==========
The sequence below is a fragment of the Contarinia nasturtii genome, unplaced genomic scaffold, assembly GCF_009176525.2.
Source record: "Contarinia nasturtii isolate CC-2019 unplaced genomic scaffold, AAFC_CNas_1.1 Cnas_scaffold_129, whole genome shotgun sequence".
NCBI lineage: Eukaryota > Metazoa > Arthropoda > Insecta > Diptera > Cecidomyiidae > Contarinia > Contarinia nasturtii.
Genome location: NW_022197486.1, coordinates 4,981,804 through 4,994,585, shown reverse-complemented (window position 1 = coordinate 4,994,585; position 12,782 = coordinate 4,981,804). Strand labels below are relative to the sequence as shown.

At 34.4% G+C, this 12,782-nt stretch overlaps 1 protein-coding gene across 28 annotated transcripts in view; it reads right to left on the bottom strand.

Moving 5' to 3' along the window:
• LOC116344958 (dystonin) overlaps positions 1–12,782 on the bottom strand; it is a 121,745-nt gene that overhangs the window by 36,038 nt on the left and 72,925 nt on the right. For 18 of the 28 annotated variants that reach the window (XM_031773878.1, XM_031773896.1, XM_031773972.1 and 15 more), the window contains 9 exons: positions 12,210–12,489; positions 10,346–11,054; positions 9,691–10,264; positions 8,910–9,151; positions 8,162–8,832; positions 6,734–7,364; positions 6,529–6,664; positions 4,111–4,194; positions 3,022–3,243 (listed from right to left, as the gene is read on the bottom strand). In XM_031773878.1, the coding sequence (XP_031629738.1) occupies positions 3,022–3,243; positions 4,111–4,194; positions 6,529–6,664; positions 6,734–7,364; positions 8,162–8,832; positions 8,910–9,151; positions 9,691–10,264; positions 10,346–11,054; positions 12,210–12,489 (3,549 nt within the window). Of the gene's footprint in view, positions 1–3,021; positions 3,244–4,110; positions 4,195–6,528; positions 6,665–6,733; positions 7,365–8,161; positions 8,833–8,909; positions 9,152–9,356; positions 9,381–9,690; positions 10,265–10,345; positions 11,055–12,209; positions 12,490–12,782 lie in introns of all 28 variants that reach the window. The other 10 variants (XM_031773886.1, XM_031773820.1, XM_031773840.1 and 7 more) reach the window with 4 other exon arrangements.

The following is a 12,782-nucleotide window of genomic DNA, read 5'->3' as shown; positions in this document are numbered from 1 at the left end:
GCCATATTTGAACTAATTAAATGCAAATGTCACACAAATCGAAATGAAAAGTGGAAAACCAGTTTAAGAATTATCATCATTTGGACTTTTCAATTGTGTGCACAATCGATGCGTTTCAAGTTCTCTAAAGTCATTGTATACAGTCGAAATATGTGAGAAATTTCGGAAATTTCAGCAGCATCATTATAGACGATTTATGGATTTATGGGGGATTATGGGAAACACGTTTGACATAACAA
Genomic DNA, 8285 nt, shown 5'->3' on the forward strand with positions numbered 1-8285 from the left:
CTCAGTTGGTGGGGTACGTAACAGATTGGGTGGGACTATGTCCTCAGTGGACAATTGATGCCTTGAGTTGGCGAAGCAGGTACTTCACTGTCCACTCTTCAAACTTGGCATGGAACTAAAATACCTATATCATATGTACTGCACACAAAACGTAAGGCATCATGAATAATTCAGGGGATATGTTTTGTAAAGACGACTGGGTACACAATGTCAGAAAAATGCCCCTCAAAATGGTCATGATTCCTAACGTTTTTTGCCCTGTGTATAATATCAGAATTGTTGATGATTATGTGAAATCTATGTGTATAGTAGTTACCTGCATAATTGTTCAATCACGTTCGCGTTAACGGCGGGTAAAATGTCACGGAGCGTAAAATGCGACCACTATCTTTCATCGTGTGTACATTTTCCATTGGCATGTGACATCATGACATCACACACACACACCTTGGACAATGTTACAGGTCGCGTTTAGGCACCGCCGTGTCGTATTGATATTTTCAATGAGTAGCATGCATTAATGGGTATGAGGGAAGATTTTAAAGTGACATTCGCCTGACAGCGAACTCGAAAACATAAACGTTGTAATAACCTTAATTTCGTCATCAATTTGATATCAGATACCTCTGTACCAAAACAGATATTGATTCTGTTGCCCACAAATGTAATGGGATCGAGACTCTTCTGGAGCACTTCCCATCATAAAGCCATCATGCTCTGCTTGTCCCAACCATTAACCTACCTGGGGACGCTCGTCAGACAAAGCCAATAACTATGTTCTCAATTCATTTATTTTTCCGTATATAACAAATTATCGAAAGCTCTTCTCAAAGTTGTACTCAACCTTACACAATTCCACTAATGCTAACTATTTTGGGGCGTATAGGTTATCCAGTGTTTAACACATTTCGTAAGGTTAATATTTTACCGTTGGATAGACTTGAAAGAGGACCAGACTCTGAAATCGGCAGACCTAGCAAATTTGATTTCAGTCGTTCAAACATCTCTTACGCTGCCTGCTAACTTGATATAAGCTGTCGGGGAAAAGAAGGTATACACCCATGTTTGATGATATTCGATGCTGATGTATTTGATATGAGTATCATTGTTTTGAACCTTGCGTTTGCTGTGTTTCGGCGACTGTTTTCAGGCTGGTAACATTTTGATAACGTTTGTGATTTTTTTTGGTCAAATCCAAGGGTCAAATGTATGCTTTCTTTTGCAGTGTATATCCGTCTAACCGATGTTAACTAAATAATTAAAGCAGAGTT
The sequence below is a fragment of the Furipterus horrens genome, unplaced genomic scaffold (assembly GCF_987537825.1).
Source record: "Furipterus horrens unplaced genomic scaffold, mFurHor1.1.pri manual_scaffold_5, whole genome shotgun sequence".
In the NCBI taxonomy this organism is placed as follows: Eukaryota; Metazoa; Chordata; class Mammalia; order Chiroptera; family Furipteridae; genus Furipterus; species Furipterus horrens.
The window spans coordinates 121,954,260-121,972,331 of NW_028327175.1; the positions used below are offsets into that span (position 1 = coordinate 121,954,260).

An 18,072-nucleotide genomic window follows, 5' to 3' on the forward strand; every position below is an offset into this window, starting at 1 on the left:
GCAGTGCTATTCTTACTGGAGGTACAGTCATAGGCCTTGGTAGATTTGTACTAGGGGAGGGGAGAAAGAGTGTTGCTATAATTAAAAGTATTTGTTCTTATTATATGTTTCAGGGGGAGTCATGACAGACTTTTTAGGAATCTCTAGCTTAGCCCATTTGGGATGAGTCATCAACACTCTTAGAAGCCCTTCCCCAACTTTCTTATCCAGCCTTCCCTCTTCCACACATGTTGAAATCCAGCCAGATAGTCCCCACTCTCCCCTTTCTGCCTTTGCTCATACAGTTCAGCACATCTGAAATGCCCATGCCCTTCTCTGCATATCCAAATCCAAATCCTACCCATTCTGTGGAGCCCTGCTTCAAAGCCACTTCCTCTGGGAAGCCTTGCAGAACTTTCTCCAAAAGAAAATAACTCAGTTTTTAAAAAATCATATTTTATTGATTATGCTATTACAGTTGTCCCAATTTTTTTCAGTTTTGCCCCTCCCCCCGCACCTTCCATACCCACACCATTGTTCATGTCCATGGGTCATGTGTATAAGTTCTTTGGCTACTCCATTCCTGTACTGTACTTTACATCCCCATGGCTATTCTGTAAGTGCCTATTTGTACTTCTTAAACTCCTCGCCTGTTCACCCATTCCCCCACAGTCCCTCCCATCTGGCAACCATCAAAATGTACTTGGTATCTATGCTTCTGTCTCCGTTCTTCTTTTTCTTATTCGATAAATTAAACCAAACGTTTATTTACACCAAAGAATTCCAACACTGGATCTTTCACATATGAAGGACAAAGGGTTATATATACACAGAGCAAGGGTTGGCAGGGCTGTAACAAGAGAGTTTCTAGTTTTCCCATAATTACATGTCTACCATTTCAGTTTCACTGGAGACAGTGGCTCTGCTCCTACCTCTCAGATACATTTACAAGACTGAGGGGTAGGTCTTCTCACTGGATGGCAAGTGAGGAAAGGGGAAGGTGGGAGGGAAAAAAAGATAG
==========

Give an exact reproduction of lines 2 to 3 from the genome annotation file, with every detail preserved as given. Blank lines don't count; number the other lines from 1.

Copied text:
Source record: "Contarinia nasturtii isolate CC-2019 unplaced genomic scaffold, AAFC_CNas_1.1 Cnas_scaffold_129, whole genome shotgun sequence".
NCBI lineage: Eukaryota > Metazoa > Arthropoda > Insecta > Diptera > Cecidomyiidae > Contarinia > Contarinia nasturtii.